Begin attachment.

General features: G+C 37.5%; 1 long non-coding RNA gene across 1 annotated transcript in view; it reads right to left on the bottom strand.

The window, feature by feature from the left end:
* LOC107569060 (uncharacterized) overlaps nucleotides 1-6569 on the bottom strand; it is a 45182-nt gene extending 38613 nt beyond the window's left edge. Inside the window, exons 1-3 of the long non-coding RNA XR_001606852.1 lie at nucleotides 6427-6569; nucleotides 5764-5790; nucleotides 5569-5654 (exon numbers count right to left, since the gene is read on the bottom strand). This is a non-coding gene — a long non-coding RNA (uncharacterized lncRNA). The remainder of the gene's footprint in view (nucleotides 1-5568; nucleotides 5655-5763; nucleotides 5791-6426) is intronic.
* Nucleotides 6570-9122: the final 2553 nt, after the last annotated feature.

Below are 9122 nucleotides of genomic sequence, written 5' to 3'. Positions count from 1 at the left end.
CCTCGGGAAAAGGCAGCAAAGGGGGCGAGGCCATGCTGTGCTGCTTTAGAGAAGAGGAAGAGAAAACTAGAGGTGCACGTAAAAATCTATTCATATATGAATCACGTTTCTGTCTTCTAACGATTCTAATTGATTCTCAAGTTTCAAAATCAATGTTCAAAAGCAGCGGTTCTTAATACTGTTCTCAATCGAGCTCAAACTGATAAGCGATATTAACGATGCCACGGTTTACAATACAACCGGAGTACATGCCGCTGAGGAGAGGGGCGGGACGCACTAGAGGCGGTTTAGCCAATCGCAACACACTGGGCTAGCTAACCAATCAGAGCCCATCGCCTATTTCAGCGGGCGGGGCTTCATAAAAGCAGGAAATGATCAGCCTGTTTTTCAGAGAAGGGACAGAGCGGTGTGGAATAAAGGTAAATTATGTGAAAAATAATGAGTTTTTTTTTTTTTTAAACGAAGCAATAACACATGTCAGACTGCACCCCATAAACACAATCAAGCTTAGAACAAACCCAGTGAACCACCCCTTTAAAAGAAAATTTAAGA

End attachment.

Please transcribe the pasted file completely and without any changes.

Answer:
General features: G+C 37.5%; 1 long non-coding RNA gene across 1 annotated transcript in view; it reads right to left on the bottom strand.

The window, feature by feature from the left end:
* LOC107569060 (uncharacterized) overlaps nucleotides 1-6569 on the bottom strand; it is a 45182-nt gene extending 38613 nt beyond the window's left edge. Inside the window, exons 1-3 of the long non-coding RNA XR_001606852.1 lie at nucleotides 6427-6569; nucleotides 5764-5790; nucleotides 5569-5654 (exon numbers count right to left, since the gene is read on the bottom strand). This is a non-coding gene — a long non-coding RNA (uncharacterized lncRNA). The remainder of the gene's footprint in view (nucleotides 1-5568; nucleotides 5655-5763; nucleotides 5791-6426) is intronic.
* Nucleotides 6570-9122: the final 2553 nt, after the last annotated feature.

Below are 9122 nucleotides of genomic sequence, written 5' to 3'. Positions count from 1 at the left end.
CCTCGGGAAAAGGCAGCAAAGGGGGCGAGGCCATGCTGTGCTGCTTTAGAGAAGAGGAAGAGAAAACTAGAGGTGCACGTAAAAATCTATTCATATATGAATCACGTTTCTGTCTTCTAACGATTCTAATTGATTCTCAAGTTTCAAAATCAATGTTCAAAAGCAGCGGTTCTTAATACTGTTCTCAATCGAGCTCAAACTGATAAGCGATATTAACGATGCCACGGTTTACAATACAACCGGAGTACATGCCGCTGAGGAGAGGGGCGGGACGCACTAGAGGCGGTTTAGCCAATCGCAACACACTGGGCTAGCTAACCAATCAGAGCCCATCGCCTATTTCAGCGGGCGGGGCTTCATAAAAGCAGGAAATGATCAGCCTGTTTTTCAGAGAAGGGACAGAGCGGTGTGGAATAAAGGTAAATTATGTGAAAAATAATGAGTTTTTTTTTTTTTTAAACGAAGCAATAACACATGTCAGACTGCACCCCATAAACACAATCAAGCTTAGAACAAACCCAGTGAACCACCCCTTTAAAAGAAAATTTAAGA